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Living on minimum wage isn’t something people aspire to do, but many have to throughout the world. However, living on minimum wage doesn’t mean quite the same thing globally.
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In Uzbekistan, for example, spending on food alone is equal to more than 2.5 times the earnings of the minimum wage worker. That’s according to data from a 2020 CEOWORLD magazine report. While Uzbekistan is an extreme example, this ratio is grim in other countries too. In the Philippines, for example, spending on food equates to 75% of the minimum wage worker’s earnings.
While most aim to earn more than minimum wage, it could be your reality, at least for some time. In that case, these countries would leave you feeling better about your situation. We’ll use the same 2020 data to look at the countries where people don’t spend much of their budget on basic food items — like bread, eggs and milk. All numbers below are shown in U.S. dollars.
Here are the nine best countries to live on minimum wage.
The United States’ neighbor to the north might be cold a lot of the time, but you’ll feel a little cozier there if you earn minimum wage. While its gross minimum monthly wage was a somewhat low $1,383 in 2020, minimum wage earners only had to spend 11% of their income on basic food items.
For comparison, minimum wage-earning Americans spent 14.1% of their income on those items in the same year. The minimum wage was up 2.6% in Canada in 2020.
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Luxembourg, a small country surrounded by Germany, Belgium, and France, is not the cheapest place to live. However, it’s more affordable than many U.S. cities, and workers there earn enough to at least keep pace with the costs.
The gross minimum monthly wage in 2020 was $1,989, though that was up just 0.8% year-over-year. Still, minimum wage earners in the country only spent 9.5% of their incomes on basic food items.
Germany has the largest economy in Europe and ranks only behind the U.S., China and Japan in terms of GDP. Despite this, it remains a reasonable place to live on a minimum wage.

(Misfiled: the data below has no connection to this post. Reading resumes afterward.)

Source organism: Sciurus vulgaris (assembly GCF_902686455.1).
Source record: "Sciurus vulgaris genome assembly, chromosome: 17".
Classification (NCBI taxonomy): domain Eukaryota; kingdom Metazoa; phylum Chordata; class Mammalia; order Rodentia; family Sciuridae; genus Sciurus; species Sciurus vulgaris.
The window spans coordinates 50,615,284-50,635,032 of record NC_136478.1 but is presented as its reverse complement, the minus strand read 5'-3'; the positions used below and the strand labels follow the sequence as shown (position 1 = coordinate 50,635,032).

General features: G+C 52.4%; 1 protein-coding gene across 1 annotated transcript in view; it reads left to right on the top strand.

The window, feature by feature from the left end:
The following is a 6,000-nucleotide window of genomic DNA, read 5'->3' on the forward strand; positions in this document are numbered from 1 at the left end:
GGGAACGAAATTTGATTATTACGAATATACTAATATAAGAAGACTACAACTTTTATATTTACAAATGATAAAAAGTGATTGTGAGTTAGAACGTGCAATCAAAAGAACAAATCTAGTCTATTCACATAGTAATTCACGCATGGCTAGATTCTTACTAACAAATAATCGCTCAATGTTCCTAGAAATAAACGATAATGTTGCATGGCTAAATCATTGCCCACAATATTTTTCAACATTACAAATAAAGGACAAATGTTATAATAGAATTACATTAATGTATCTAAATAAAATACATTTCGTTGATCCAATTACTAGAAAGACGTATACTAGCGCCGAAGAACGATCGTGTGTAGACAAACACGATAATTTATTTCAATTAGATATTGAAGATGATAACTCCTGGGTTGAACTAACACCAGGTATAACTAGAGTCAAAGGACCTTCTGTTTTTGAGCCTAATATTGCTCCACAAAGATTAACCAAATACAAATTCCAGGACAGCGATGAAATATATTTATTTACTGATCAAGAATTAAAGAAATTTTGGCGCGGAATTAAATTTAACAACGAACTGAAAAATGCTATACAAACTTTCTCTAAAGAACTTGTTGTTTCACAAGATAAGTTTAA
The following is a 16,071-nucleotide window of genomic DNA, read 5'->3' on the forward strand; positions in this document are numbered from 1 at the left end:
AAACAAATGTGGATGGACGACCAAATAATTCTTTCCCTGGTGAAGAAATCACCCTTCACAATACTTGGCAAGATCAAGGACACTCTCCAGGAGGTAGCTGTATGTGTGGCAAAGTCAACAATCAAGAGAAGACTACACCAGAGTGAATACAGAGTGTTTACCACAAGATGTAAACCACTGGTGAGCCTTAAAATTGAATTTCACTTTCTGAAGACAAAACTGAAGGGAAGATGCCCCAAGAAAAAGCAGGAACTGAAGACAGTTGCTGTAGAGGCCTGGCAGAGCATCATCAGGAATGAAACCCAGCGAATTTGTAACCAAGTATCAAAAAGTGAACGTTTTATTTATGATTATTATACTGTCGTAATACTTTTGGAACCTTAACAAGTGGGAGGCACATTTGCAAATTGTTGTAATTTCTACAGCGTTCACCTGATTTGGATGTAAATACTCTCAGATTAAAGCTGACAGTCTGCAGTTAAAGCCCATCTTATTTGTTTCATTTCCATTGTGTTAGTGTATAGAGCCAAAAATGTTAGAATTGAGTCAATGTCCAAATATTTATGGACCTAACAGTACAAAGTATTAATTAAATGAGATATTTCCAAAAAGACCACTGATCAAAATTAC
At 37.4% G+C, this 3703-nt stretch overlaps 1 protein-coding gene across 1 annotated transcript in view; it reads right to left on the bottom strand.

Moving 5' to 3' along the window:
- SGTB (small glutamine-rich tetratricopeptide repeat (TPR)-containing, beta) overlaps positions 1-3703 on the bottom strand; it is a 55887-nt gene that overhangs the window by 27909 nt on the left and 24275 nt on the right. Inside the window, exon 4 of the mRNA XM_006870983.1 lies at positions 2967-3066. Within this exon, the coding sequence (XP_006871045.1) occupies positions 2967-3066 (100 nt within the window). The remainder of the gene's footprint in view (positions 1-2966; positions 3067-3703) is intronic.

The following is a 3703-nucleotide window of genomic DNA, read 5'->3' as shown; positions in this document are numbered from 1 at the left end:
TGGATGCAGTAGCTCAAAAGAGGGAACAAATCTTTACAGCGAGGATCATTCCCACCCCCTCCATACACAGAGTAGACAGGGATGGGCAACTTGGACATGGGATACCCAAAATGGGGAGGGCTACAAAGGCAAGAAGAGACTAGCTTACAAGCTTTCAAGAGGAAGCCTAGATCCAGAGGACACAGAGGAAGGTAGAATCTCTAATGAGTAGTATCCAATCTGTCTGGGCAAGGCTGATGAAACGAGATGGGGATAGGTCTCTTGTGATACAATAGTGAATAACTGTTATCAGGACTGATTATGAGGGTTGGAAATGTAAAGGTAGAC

In 2020, its gross minimum monthly wage was $1,358, a year-over-year increase of 1.9%. Germans earning minimum wage spent just 9.3% of their income on basic food items.
Spain had a relatively low gross minimum monthly wage of $1,163 in 2020, and its year-over-year wage growth of 1.4% was also nothing special. Nevertheless, minimum wage workers there spent just 9.2% of their income on basic food items, which is still better than almost anywhere in the world.
Saudi Arabia finds itself in an interesting place on this list, ranked higher than Spain, Germany and Canada. That is in part because its year-over-year minimum wage growth was 33%, which was among the highest in the world at the time.
While its gross minimum monthly wage was still somewhat low at $1,067 in 2020, those workers still only spent 9% of their income on basic food items.
People in he Netherlands earn a decent wage, even on the low end The gross minimum monthly wage was $1,655, putting it squarely between Ireland and the U.K.
However, wage growth was just 1.2% year-over-year, but minimum wage workers there spent just 8.3% of their income on basic food items.
While Northern Ireland is part of the U.K., the Republic of Ireland is not, and so the data separates it from the U.K. The gross minimum monthly wage was $1,743 there in 2020, up 2.7% year-over-year.
Just like in the U.K., minimum wage earners in Ireland spend 7.3% of their income on basic food items.
The United Kingdom may be home to the British royal family and plenty of other wealthy people, but you don’t have to be wealthy to get by in the U.K. The gross minimum monthly wage there in 2020 was $1,523 — noticeably lower than the figure for Australia.
However, it was also up 4.2% year-over-year, and people there spend just 7.3% of their income on basic food items.
Australia is known for having a high standard of living, and that makes sense given how little people spend on their trips to the grocery store there. The gross minimum monthly wage in Australia was $1,923 in 2020. That’s up 2.1% year-over-year — a modest increase.
However, the country’s residents only spend 7% of that income on basic food items, which is among the lowest in the world.
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